So began Jane Doe’s ordeal that continues to this day as she fights for justice in a civil action whereby she claims that her statutory, constitutional and common law rights were violated by the school administrators’ “deliberate indifference” in response to a “student-on-student sexual assault on school premises and subsequent sex-based harassment.”
Schools and universities should be safe environments and there are laws and regulations in place to ensure students are protected. If authorities fail in their duties and obligations, the court system provides remedies for those who have suffered egregious events.
The story of Jane Doe and the court case now playing out in Michigan is sadly not unique.
Neena Chaudhry, an attorney from the National Women’s Law Center in Washington D.C., and one of the lawyers representing Jane Doe, says, “Unfortunately this is a problem we are seeing across the country. We are a national advocacy group and we have worked on these kinds of cases throughout our history. We are seeing it at the K through 12 level, at the college level and in graduate schools.”
In legal terms, Jane Doe was effectively denied access to educational opportunities - a violation of the federal government law known as Title IX, as well as denied access to equal protection under the Fourteenth Amendment.
“The report triggered the school’s obligations under Title IX,” says attorney Anne Buckleitner, who, along with the National Women’s Law Center, represents Jane Doe in the suit. “In addition to the law, there are guidelines from the Department of Education that have been published and are sent to school supervisors nationwide. It means they have a responsibility to begin an internal investigation as well as reporting the sexual assault to police.
“What happened was the principal met with the parents and said if you go forward with a criminal complaint this is going to be difficult. There are racial issues (Jane Doe is Caucasian, the attacker is African American). This young man is a great athlete and probably going to be a Division I recruit so let’s take that into consideration,” says Buckleitner from the firm of Smietanka, Buckleitner, Steffes & Gezon.
The parents insisted the matter be referred to the police.
The police and prosecutor found enough evidence to proceed with a charge of sexual assault. However, it took almost a year for the case to proceed through the justice system. Meanwhile, the school’s own internal investigation yielded an “inconclusive” result and Jane Doe’s assailant was not disciplined by the school.
“The school dragged their feet waiting on the results of the criminal investigation. That is something the guidance and the law says you are not supposed to,” says Chaudhry.
“As a result, Jane Doe was continually subjected to harassment by her peers and by the person she accused of assaulting her.”
The alleged harassment was a devastating campaign of hallway insults and threats by the attacker’s friends and supporters. According to the complaint, supporters pushed other students into Jane Doe and knocked her up against lockers. They called her “a liar, a whore.” They stood in the doorway of her classroom forcing teachers to clear the way. And, there was online harassment.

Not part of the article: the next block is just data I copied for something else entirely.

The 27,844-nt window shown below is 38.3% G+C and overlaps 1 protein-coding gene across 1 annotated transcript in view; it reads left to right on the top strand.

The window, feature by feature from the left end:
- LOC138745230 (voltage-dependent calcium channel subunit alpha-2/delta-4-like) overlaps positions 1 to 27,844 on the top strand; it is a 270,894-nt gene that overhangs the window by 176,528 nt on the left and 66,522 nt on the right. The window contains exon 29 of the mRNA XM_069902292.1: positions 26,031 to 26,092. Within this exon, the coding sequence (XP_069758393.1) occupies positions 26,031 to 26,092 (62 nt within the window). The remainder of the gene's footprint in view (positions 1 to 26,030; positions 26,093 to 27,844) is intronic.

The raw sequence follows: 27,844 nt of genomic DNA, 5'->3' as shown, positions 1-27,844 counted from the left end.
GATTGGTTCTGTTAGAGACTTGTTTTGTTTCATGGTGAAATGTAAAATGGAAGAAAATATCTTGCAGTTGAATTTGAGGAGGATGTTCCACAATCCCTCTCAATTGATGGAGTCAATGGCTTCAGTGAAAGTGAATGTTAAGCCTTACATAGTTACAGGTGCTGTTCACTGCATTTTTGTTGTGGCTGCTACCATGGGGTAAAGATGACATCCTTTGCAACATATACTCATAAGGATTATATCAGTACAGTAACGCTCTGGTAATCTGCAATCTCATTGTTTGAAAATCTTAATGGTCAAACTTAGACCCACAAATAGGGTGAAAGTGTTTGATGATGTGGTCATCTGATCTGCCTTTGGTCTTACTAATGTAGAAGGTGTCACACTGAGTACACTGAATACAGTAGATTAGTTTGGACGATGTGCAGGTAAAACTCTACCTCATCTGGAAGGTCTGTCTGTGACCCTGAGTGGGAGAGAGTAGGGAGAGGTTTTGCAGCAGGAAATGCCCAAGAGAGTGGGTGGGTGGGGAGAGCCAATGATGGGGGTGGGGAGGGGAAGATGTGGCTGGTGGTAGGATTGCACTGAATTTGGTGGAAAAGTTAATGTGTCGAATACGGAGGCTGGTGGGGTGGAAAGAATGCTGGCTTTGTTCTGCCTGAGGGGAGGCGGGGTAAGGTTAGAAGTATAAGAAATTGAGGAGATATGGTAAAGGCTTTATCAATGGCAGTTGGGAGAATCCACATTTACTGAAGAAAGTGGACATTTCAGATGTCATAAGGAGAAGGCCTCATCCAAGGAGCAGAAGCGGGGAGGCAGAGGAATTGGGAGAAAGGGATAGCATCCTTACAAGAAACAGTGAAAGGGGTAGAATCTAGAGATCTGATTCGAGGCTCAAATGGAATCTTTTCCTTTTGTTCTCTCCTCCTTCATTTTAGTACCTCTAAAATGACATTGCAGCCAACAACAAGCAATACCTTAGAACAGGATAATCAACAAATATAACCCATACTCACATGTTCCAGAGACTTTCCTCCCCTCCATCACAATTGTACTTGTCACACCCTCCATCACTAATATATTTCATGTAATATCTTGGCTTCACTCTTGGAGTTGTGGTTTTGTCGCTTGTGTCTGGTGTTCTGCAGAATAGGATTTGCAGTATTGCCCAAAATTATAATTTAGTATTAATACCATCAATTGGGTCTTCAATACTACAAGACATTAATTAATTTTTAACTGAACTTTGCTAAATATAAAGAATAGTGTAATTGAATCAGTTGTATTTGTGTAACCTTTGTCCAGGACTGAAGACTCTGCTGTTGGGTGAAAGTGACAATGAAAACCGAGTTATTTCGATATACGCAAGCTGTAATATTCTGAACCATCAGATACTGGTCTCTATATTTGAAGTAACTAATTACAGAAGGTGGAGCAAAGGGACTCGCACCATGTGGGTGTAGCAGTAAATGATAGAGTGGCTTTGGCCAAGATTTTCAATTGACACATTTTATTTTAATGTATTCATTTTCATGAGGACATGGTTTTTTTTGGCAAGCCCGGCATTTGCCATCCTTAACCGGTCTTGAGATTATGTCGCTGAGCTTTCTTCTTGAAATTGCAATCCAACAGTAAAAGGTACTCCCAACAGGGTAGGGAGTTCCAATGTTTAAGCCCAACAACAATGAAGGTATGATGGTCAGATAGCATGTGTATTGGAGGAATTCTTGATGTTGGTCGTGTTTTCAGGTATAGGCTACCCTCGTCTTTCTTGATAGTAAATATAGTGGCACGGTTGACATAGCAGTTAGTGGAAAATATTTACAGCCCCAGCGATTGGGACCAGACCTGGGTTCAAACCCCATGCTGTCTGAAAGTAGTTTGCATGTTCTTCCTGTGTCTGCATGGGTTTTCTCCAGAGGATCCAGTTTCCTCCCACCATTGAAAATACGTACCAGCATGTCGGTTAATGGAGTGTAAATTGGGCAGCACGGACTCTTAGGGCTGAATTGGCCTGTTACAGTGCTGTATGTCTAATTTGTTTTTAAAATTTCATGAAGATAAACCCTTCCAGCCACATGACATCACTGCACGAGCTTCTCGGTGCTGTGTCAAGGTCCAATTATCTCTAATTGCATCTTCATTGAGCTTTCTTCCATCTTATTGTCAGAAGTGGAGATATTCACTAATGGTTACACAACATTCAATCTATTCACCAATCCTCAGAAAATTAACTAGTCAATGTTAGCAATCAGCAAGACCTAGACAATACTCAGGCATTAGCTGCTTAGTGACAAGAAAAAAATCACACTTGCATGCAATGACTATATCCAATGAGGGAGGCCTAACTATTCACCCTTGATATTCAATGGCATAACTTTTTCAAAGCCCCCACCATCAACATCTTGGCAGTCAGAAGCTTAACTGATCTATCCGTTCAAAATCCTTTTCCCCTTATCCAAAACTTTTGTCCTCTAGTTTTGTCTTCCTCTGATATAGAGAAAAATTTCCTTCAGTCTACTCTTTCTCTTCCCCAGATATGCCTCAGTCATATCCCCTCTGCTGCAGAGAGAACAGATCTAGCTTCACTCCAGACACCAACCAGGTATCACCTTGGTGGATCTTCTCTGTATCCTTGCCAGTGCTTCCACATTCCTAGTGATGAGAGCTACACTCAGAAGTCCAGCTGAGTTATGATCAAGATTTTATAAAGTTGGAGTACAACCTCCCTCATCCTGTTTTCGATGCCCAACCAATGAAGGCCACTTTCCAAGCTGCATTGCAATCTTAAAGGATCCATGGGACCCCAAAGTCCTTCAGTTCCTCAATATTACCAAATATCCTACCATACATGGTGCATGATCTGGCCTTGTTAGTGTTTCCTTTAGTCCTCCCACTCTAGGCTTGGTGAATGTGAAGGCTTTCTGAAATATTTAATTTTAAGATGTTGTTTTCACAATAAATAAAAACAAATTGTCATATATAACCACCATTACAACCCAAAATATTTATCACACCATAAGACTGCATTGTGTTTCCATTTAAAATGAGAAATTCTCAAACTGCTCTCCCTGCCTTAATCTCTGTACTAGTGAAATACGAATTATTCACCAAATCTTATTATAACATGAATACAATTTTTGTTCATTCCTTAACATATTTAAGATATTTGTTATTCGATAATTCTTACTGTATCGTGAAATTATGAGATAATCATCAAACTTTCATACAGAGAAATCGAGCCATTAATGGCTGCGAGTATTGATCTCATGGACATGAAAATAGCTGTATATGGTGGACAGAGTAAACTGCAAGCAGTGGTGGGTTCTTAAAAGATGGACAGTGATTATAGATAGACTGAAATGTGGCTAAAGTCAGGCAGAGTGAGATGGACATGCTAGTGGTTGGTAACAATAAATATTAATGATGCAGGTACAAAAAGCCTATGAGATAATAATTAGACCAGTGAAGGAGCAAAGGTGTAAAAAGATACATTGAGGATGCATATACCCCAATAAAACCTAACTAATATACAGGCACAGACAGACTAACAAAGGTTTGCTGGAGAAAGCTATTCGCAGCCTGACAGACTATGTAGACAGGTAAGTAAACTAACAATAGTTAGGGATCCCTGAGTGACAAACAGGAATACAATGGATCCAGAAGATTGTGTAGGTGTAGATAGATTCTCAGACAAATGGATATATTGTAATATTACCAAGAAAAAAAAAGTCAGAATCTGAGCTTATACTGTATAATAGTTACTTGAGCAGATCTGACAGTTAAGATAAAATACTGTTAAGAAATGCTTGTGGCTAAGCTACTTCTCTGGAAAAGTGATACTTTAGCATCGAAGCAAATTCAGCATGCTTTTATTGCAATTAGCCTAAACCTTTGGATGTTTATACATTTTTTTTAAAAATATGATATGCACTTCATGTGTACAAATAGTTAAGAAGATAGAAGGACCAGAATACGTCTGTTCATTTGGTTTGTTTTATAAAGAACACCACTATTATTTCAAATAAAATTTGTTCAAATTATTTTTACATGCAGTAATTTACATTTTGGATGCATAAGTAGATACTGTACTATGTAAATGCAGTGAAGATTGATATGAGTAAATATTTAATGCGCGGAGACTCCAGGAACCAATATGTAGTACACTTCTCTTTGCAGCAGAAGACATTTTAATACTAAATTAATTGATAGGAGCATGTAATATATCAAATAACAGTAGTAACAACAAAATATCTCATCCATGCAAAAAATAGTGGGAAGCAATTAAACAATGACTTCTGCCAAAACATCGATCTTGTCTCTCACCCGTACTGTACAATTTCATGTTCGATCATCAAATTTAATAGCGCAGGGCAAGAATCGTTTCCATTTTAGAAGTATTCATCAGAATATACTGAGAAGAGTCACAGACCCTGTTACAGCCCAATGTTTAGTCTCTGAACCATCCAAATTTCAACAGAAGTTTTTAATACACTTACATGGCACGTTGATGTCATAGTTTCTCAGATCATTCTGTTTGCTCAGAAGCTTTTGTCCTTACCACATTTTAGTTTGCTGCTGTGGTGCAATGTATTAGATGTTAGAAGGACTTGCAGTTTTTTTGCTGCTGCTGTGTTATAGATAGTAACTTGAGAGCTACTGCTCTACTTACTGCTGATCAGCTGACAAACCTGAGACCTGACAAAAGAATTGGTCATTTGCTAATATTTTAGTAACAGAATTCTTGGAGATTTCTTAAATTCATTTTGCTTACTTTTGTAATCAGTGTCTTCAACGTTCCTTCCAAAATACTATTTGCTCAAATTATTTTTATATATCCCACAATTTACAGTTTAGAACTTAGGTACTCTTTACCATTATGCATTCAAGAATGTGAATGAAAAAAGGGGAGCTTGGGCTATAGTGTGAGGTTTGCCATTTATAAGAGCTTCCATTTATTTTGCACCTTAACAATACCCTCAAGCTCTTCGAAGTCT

The attacker’s case took a year to proceed through the justice system. He ultimately pleaded guilty to a lesser charge of assault. In the meantime, Jane Doe’s school environment was so hostile that she found it necessary to leave.
“She decided she could not stay at the school and transferred,” says Buckleitner.
Although the federal and state laws do not directly say Jane Doe has a right to sue, the legislation, as well as case law, certainly indicates that the school board can be found liable and forced to pay damages when harm is done.
Damage to Jane Doe cannot be overestimated in the opinion of her lawyers. “There is pain and suffering, there is loss of reputation, loss of credibility. Although she is proceeding with the lawsuit as Jane Doe, everyone in her social circle and the school knows who she is,” notes Buckleitner.
The National Women’s Law Center is currently involved in another peer-on-peer sexual assault at an Alabama middle school. The school ignored sexual harassment complaints about a particular male student because administrators believed he needed to be “caught in the act.” Rather than follow the Department of Education guidelines and Title IX law, the school used the girl “as bait” to determine whether the allegations were true.
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Attorney Chaudhry believes school administrators have plenty of information about their responsibilities and a “no-excuses” obligation. “I don’t think there is any excuse. They have a responsibility to train their teachers, their staff and their students. Every school district has a lawyer. I am not sure what they are doing. It is the school’s job to make sure their institution is free from sex discrimination, discrimination on the basis of race, disability, and so on. I get that they are busy, but this is critically important.”
The Alabama case is ongoing. Jane Doe’s lawyers have asked for summary judgment in her case but are prepared for trial in June.